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Bridging the Language Gap: New Spanish requirement for nursing students will provide better health care in a changing population


As the demographic look of Texas and the Southwest continues to change, the professional nurses coming out of The University of Texas School of Nursing will now be armed with one more skill—the ability to speak Spanish to their non-English speaking patients.

Stephanie Gomez and her son, Derek, who is receiving a checkup.
Photo by Marsha Miller
The new Spanish language requirement will provide better health care for patients such as those who visit The University of Texas at Austin School of Nursing Del Valle Children's Wellness Center, where patients are mostly Spanish speakers. Pictured here are Del Valle resident Stephanie Gomez and her son, Derek, who is receiving a checkup at the center from School of Nursing faculty member Pat Budd, R.N.

Beginning in fall 2002, the school will require junior and senior nursing students to take a one semester three-credit hour course in Spanish.

Dr. Orlando Kelm, associate professor of Spanish and Portuguese, together with a team of graduate students, has designed Spanish for Health Professionals in order to provide nursing students with basic Spanish language skills to perform specific patient care tasks. Faculty members in the School of Nursing already have begun to take the course to gain background knowledge to assist students in the program.

“Both the health care professional and his or her patient can become frustrated when they can’t communicate with each other,” said Dean Dolores Sands. “This Spanish instruction program will greatly benefit nursing students as they enter their field and provide them with the ability to assist a greater number of patients in a culturally diverse population.

“Through the teaching of specific dialogues and basic phrases in Spanish, the School of Nursing will equip its students with the tools to perform the daily tasks of nurses and better prepare them to give personalized care.”

In the course, students will learn to conduct several types of interviews to obtain information and provide necessary information to patients. The Eligibility Assessment Interview is designed to show students how to ask patients simple background questions. These questions focus on information such as name, address, date of birth, living arrangements and insurance.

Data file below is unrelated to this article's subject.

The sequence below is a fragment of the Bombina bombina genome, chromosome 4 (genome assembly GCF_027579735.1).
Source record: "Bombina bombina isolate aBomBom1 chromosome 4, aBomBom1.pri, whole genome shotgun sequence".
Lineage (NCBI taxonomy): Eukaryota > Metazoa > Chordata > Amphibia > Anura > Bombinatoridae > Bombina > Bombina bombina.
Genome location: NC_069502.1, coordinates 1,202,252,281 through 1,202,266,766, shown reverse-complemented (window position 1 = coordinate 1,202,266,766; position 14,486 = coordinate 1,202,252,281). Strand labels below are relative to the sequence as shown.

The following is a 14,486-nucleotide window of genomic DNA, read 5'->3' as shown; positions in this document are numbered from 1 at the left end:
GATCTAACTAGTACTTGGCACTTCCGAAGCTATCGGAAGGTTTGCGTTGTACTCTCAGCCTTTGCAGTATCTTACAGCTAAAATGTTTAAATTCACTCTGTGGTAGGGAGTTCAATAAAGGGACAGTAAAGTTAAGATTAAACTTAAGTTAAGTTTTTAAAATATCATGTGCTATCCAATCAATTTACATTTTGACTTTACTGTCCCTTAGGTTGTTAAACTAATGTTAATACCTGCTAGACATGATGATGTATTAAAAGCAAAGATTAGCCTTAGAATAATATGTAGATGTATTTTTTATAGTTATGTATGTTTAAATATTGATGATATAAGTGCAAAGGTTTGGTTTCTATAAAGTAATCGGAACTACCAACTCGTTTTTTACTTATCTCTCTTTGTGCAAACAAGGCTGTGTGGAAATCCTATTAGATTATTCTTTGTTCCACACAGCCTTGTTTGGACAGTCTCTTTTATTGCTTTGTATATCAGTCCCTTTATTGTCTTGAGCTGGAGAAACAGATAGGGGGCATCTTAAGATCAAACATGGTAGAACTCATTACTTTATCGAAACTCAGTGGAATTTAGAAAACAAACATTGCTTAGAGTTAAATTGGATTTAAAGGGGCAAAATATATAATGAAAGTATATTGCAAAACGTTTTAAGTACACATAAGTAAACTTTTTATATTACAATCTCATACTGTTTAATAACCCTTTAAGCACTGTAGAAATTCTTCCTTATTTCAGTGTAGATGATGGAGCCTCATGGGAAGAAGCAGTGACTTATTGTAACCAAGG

Melanie Bloom, a teaching asst. in the College of Education, helps Patsy Rider, R.N., clinical nursing instructor, with Spanish vocabulary.
Photo by Marsha Miller
Melanie Bloom, a teaching asst. in the College of Education, helps Patsy Rider, R.N., clinical nursing instructor, with Spanish vocabulary. The School of Nursing faculty, many of whom are also practicing registered nurses, are taking classes this semester. The Spanish language required classes for nursing students begin this fall.

The Health Risk Assessment interview allows students to discuss information specific to women’s health issues. This information includes obtaining the medical history of the patient and her family, birth control and mammography, along with instructing patients to perform breast self-examinations. Students also will learn to ask questions that focus on the patient’s social and emotional support system, community services and financial resources. Finally, the course will instruct students how to ask a patient questions about availability and location in order to make future appointments.

“Texas is a little behind in preparing individuals to deal with the changing population,” said Kelm, who also coordinates the business language programs for both Spanish and Portuguese. “The course is designed for students with little or no background in Spanish. We’re not really teaching them how to speak Spanish as much as we are how to do certain tasks in Spanish. By the end of the semester, I think they will be surprised at how much they have learned. Some may want to go on and study more.”

Randy Walker, president of the university’s Nursing Student’s Association, believes learning Spanish is a must for nursing students, and for that matter, anyone in the health care profession.

“I can tell you firsthand that there have been numerous occasions, during my clinical rotations in area hospitals, that the ability to speak Spanish to my patients would have made all the difference,” he said.

Walker recently was doing a rotation at the Del Valle Children’s Wellness Center, a clinic sponsored and run by the university and staffed by nurses and nurse practitioners from the School of Nursing.

“The whole point of my visit to the center was to do an assessment on a child six years or younger," he said. “Unfortunately, I don’t speak Spanish, and all the families that I came in contact with were Spanish-speaking only.

“The knowledge that I would have gained from a nursing Spanish course would have allowed me to complete my assignment that afternoon, as well as make the families feel more comfortable. It makes a world of difference, in situations like that particular afternoon, to have the ability to say to a patient or family, ‘do you prefer that I speak in English or Spanish?’”

By Nancy Neff

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  Updated 2008 October 9
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